Pain in the Pantry
Check Those Expiration Dates--When in doubt, throw it OUT!
What has a skull, two bones, and lurks in your pantry? Hopefully, nothing! But examine the packages carefully. In many kitchens food entirely too old even to be called food anymore is still sitting on the shelves, biding its time.
Some of it has deteriorated only in flavor. Or, the texture may have softened so that the product is mushy. In the worst case, if the can is badly rusted, bacteria may have invaded and literally turned your food into the equivalent of poison! Botulism, anyone?!
There's an amazing lack of knowledge out there. Many smart people naively think that it something has never been opened, it's still good. Not true.
Tell-tale Signs that Food Is Unsafe - How do you know?
Grocery stores often offer special deals on slightly dented cans or slightly damaged packaging, neither of which affect the quality or safety of the food inside. This is an entirely different situation from eating food that has become unsafe from sitting on your shelf too long. The containers in this photo tell the story: The can is badly rusted and the jar was left unrefrigerated (for years) after being opened, resulting in cheese that smells awful and is now inedible.
There are those who feel that staples--oil or flour, for instance--are just as good today as they used to be, no matter how long they've sat there. According to the United States Dept. of Agriculture (USDA), there are several things to look for when deciding whether food is safe to eat. Do NOT eat it if you notice any of the following:
* Broken Seals
* Bad Odor
* Bulging can (or a can that spews liquid when opened)
* Evidence of insects (weevils, worms, holes or dust from chewed packaging)
The only exception is for baby formula, which should be subject to all of the above guidelines but should also be discarded immediately if it goes past its expiration date. A child is too precious to take any chances with its health!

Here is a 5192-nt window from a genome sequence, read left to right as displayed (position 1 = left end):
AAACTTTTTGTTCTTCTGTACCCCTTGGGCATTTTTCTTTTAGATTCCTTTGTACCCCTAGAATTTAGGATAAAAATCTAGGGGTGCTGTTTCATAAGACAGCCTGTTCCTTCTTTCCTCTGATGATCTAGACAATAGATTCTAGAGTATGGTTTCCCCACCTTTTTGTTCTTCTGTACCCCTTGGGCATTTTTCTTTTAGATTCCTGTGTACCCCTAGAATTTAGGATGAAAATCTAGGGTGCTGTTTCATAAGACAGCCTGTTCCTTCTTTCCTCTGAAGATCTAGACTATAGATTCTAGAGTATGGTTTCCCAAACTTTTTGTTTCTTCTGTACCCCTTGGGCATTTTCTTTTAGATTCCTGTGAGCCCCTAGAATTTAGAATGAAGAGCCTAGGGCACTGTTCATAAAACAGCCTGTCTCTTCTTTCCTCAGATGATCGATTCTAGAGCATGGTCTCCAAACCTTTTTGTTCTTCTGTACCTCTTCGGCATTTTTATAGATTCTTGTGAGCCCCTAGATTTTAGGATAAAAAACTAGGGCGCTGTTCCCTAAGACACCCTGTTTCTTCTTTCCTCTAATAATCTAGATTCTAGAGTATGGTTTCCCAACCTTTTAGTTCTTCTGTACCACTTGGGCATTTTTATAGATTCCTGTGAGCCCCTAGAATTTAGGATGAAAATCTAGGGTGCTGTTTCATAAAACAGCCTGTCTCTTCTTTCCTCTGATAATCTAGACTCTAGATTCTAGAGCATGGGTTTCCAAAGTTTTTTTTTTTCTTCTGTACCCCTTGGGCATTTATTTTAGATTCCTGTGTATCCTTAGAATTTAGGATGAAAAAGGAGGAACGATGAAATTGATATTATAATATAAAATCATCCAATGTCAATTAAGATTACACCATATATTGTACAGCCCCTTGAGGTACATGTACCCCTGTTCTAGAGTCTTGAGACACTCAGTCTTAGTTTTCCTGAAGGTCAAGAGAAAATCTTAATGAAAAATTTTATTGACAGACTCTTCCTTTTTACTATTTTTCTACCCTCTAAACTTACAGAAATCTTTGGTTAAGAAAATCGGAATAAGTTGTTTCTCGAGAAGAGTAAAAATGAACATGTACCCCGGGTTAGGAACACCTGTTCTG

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Does Cooking Oil Get Old? - Rancid isn't the half of it!
A friend of mine was cooking what should have been a wonderful meal, similar to Beef Bourgignon, and was browning the meat when my super-sensitive nose picked up a whiff of something not right. That oil has gone bad, I instantly thought. My friend, who smelled nothing amiss, insisted it was my imagination and even went so far as to say that oil doesn't ever go bad.
Aha! He didn't know that he was dealing with the world's greatest food detective--me. My sleuthing instincts were in conflict with my desire to be a good guest, so I waited until later to sneak into his pantry. There I found the culprit, an enormous bottle of oil more than 10 years past its expiration date! Originally nutritious, it had languished on the shelf of his seasonal vacation home, where it was used so seldom that it had lasted ... and lasted.
So how long is oil supposed to last until it is ready to toss? That depends on what kind of oil it is, whether it has ever been opened, how much air is in the bottle, and the storage conditions (temperature, etc.) Not knowing the full story, I simply wrote what I DID know on the bottle with a black marker and hoped that my friend would come to his senses. Oh, and I did snap this picture too.
Oil has an early warning system: Its smell changes when it has become too old to use. Unfortunately, too much of that system relies on how well someone can smell. If one has a cold, for instance, or is taking certain medicines, or is undergoing chemotherapy, the nose may not be up to par, so the warning is ignored. This means that it's even more important to pay attention to expiration dates. And unless you have a restaurant, stop buying the biggest bottle because it's cheaper per ounce; it may go bad before you can use it. Buy smaller bottles more frequently instead.
Why? Oil that is old has changed its chemical make-up. Old molecules have become damaged molecules, whether the cause is age alone, previous use for frying, poor storage conditions such as alternating heat and cold, or even bacteria that invaded the bottle when it was open.
These damaged molecules change to substances that have no place in the human body and do damage over time. They now contain toxic chemicals such as peroxide and aldehydes that may lead to atherosclerosis (plaque on the lining of the arteries). Free radicals also damage DNA and can lead to increased cancer, cardiovascular disease, and other inflammatory diseases. Oils flavored with low-acid aromatic ingredients such as garlic, basil, or hot peppers have an additional danger: Botulism can be caused by the deterioration of the added ingredients (these oils should always be refrigerated and used promptly, once open).